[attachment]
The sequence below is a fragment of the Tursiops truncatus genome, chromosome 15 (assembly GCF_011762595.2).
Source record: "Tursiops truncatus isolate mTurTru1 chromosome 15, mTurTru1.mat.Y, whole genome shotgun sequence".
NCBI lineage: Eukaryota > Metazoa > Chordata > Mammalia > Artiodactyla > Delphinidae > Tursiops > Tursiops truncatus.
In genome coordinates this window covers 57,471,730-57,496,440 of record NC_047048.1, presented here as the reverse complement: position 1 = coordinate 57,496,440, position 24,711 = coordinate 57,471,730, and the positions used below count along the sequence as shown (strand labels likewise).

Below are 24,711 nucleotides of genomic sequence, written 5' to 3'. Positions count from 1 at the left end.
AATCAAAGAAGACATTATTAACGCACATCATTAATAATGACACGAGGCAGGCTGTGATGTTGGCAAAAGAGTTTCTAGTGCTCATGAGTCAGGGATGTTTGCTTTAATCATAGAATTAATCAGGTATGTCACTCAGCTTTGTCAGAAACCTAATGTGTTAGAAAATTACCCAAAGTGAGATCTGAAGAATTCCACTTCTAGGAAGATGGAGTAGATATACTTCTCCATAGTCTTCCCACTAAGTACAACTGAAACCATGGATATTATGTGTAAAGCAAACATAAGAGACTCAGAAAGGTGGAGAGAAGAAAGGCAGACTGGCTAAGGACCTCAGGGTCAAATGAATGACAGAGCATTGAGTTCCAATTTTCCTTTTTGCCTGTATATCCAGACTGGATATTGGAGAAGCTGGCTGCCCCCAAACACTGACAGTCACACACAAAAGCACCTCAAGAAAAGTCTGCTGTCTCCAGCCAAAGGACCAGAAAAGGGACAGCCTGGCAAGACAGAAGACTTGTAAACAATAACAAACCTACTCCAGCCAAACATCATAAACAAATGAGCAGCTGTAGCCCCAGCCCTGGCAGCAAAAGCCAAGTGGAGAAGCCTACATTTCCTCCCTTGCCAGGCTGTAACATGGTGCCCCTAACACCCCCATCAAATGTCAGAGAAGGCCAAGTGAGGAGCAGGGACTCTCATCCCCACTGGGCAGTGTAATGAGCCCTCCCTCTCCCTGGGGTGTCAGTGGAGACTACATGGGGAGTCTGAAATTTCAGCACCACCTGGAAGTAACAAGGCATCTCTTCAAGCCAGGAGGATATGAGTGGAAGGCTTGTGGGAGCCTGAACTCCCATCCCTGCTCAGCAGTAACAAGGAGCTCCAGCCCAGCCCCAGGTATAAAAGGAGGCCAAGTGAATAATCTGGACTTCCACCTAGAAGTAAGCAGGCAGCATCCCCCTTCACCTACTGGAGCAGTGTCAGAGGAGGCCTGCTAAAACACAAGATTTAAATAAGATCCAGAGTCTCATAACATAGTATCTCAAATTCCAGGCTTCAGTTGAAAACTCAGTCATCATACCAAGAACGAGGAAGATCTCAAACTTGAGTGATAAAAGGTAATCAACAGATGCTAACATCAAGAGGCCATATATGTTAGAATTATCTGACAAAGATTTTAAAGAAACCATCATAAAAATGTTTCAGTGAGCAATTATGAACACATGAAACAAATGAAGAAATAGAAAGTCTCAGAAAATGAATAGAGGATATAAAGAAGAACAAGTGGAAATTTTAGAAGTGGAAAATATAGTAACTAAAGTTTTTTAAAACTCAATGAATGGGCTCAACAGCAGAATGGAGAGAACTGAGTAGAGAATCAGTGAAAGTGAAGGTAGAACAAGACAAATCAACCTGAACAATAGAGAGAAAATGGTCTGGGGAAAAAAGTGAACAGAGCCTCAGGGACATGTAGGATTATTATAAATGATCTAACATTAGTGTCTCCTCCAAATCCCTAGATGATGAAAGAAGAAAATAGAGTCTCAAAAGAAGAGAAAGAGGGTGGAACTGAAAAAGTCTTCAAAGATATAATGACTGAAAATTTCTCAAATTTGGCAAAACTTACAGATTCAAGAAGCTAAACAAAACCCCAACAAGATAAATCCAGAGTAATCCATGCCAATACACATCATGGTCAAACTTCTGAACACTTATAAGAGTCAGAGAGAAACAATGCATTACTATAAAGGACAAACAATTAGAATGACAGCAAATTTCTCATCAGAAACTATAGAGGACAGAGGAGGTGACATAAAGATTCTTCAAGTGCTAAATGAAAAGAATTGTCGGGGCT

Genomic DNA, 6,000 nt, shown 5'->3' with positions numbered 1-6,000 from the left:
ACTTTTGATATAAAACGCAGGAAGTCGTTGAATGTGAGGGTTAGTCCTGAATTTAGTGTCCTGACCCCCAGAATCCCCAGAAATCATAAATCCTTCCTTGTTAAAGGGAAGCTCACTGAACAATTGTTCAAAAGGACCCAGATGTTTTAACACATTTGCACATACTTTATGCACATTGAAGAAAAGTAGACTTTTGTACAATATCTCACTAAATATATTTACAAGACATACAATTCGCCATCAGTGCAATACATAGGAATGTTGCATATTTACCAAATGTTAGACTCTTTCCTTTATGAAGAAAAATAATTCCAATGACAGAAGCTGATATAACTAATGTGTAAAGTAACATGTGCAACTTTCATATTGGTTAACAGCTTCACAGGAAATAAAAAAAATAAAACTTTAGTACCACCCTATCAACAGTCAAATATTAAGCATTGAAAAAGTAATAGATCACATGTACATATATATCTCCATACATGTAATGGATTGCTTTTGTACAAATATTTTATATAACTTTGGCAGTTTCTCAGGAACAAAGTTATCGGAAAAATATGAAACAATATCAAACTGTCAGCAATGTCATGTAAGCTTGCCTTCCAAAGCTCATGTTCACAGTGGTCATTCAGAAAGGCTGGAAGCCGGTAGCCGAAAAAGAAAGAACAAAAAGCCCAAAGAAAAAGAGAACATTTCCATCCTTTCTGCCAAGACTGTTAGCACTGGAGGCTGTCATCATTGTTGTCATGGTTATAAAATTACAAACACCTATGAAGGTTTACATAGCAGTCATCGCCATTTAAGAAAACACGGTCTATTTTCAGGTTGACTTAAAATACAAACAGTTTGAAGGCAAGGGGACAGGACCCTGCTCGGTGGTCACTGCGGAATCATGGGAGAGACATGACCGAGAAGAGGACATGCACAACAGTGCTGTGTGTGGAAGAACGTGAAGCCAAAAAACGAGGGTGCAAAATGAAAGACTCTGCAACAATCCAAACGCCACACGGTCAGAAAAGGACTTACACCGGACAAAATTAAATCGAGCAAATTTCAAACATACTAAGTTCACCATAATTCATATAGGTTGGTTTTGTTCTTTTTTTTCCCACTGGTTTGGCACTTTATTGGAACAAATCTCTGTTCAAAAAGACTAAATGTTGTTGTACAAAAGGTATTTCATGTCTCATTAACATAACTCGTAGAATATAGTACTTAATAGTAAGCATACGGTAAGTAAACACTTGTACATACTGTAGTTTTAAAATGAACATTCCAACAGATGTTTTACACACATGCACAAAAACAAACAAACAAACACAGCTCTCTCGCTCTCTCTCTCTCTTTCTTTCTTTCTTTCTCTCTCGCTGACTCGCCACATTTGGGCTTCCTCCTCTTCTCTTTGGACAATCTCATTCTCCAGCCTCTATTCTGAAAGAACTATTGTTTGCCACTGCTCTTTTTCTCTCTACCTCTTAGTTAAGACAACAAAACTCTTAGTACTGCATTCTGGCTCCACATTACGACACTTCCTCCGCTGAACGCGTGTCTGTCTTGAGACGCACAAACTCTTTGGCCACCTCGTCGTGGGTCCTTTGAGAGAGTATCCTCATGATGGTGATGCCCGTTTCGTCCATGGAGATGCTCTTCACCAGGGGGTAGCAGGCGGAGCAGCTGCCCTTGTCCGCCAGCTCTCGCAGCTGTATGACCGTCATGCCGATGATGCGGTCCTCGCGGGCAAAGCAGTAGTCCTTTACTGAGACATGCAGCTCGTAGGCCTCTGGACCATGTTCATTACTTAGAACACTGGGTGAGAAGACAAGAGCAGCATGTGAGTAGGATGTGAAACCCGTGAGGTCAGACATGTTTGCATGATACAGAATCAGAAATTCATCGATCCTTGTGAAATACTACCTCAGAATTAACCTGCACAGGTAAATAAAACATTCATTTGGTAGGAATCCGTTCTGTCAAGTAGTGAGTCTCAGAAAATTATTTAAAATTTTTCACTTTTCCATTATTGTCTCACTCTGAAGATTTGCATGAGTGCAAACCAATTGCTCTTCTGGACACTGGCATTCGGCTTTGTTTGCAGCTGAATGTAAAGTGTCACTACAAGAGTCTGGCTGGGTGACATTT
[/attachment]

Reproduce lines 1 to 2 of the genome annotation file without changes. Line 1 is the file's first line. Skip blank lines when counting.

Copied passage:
The sequence below is a fragment of the Tursiops truncatus genome, chromosome 15 (assembly GCF_011762595.2).
Source record: "Tursiops truncatus isolate mTurTru1 chromosome 15, mTurTru1.mat.Y, whole genome shotgun sequence".